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Relating Trigonometric Functions

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Key Questions

  • The reciprocal functions are as follows:

    #sin(a) * csc(a) = 1#

    #cos(a) * sec(a) = 1#

    #tan(a) * cot(a) = 1#

  • Answer:

    As below

    Explanation:

    Quotient Identities. There are two quotient identities that can be used in right triangle trigonometry.

    A quotient identity defines the relations for tangent and cotangent in terms of sine and cosine. ...

    .https://www.slideshare.net/krillion/proving-trigonometric-identities

    Remember that the difference between an equation and an identity is that an identity will be true for ALL values.

  • It means to determine if the value of a trigonometric function is positive or negative; for example, since #sin({3pi}/2)=-1<0#, its sign is negative, and since #cos(-pi/3)=1/2>0#, its sign is positive.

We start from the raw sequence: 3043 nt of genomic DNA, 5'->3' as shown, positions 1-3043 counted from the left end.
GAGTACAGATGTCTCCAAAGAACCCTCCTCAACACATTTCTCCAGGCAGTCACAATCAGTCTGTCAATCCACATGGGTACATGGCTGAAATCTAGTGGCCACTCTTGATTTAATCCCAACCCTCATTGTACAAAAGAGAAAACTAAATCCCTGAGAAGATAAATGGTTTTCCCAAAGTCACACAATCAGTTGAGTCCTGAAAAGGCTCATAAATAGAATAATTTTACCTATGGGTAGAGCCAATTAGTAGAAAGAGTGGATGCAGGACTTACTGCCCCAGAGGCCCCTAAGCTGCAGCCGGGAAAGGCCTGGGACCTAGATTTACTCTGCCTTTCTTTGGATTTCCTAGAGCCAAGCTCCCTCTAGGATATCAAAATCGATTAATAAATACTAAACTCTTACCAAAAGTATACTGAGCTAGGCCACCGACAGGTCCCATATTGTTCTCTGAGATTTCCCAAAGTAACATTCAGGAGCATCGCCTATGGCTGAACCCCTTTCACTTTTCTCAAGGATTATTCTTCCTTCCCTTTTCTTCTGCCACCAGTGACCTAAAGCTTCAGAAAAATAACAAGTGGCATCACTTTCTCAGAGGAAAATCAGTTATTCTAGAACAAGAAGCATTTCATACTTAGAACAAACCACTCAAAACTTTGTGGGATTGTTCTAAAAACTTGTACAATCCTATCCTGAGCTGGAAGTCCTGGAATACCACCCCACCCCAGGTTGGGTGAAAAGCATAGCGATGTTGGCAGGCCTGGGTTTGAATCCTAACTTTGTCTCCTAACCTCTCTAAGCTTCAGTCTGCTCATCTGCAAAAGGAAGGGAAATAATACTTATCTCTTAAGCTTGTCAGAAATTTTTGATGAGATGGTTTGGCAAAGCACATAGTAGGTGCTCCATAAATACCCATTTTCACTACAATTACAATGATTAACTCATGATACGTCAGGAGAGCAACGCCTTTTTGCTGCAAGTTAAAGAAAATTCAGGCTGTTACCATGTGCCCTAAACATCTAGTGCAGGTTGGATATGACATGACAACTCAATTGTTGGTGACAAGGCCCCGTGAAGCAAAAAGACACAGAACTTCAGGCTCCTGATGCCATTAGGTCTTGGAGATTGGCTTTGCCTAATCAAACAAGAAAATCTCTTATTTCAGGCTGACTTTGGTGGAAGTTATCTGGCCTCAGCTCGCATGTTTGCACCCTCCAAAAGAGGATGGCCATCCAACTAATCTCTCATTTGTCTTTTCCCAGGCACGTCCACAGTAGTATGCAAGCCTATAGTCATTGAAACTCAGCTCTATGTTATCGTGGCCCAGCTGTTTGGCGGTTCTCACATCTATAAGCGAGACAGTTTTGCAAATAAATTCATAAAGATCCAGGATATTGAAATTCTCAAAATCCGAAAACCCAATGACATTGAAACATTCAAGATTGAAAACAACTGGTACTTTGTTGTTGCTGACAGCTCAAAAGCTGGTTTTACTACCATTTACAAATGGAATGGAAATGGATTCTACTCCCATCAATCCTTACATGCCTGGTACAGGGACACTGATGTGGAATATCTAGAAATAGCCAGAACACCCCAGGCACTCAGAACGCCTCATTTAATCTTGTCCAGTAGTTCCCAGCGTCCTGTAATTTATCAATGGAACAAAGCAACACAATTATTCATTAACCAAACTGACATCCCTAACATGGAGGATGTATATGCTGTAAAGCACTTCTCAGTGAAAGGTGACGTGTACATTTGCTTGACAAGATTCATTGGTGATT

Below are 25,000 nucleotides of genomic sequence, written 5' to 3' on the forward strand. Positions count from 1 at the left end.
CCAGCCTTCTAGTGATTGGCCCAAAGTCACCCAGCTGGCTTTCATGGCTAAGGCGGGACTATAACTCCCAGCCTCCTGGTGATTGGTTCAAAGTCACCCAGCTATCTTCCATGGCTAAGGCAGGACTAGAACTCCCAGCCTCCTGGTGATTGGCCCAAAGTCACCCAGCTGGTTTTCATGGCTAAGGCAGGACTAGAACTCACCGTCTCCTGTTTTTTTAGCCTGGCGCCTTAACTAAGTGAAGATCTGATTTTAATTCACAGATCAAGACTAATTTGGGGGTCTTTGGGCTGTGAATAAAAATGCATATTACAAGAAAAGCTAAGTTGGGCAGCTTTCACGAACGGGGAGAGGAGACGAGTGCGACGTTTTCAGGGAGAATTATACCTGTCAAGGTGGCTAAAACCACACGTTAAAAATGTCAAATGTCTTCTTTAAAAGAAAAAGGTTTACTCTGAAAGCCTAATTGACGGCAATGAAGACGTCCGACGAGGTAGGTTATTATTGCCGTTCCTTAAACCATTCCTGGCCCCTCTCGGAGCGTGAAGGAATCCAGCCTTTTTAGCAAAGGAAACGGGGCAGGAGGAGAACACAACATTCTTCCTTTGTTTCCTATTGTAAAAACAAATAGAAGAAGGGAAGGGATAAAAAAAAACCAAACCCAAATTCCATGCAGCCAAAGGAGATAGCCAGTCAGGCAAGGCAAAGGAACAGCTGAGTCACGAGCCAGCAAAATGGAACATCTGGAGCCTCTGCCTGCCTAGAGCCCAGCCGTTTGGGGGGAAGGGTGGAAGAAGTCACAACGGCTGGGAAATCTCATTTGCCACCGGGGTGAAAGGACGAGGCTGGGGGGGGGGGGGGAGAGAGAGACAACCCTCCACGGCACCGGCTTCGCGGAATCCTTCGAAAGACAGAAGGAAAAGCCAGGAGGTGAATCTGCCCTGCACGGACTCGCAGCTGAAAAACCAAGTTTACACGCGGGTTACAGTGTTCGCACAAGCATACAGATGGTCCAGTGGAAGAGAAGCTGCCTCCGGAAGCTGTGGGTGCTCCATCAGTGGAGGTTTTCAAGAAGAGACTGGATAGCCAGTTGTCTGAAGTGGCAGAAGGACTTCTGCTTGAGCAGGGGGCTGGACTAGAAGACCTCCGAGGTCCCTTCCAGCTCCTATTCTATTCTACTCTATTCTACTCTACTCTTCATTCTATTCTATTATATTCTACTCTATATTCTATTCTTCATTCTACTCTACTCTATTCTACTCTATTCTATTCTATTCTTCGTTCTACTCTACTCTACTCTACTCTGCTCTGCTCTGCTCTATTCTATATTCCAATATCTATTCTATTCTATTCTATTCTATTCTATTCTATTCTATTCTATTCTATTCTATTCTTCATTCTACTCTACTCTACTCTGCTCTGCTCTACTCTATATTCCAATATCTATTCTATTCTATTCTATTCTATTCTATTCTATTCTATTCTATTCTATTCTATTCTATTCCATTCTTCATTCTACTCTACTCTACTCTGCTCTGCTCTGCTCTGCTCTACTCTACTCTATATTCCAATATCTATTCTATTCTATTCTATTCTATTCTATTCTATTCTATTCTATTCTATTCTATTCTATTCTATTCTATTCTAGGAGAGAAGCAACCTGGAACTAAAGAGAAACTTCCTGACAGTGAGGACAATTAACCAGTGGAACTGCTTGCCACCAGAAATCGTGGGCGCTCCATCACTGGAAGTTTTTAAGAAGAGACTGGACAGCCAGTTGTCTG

I hope that this was helpful.

  • The Pythagorean identity is:

    #color(red)(sin^2x+cos^2x=1#

    However, it does not have to apply to just sine and cosine.

    To find the form of the Pythagorean identity with the other trigonometric identities, divide the original identity by sine and cosine.

    SINE:

    #(sin^2x+cos^2x=1)/sin^2x#

    This gives:

    #sin^2x/sin^2x+cos^2x/sin^2x=1/sin^2x#

    Which equals

    #color(red)(1+cot^2x=csc^2x#

    To find the other identity:

    COSINE:

    #(sin^2x+cos^2x=1)/cos^2x#

    This gives:

    #sin^2x/cos^2x+cos^2x/cos^2x=1/cos^2x#

    Which equals

    #color(red)(tan^2x+1=sec^2x#

    These identities can all be algebraically manipulated to prove many things:

    #{(sin^2x=1-cos^2x),(cos^2x=1-sin^2x):}#

    #{(tan^2x=sec^2x-1),(cot^2x=csc^2x-1):}#

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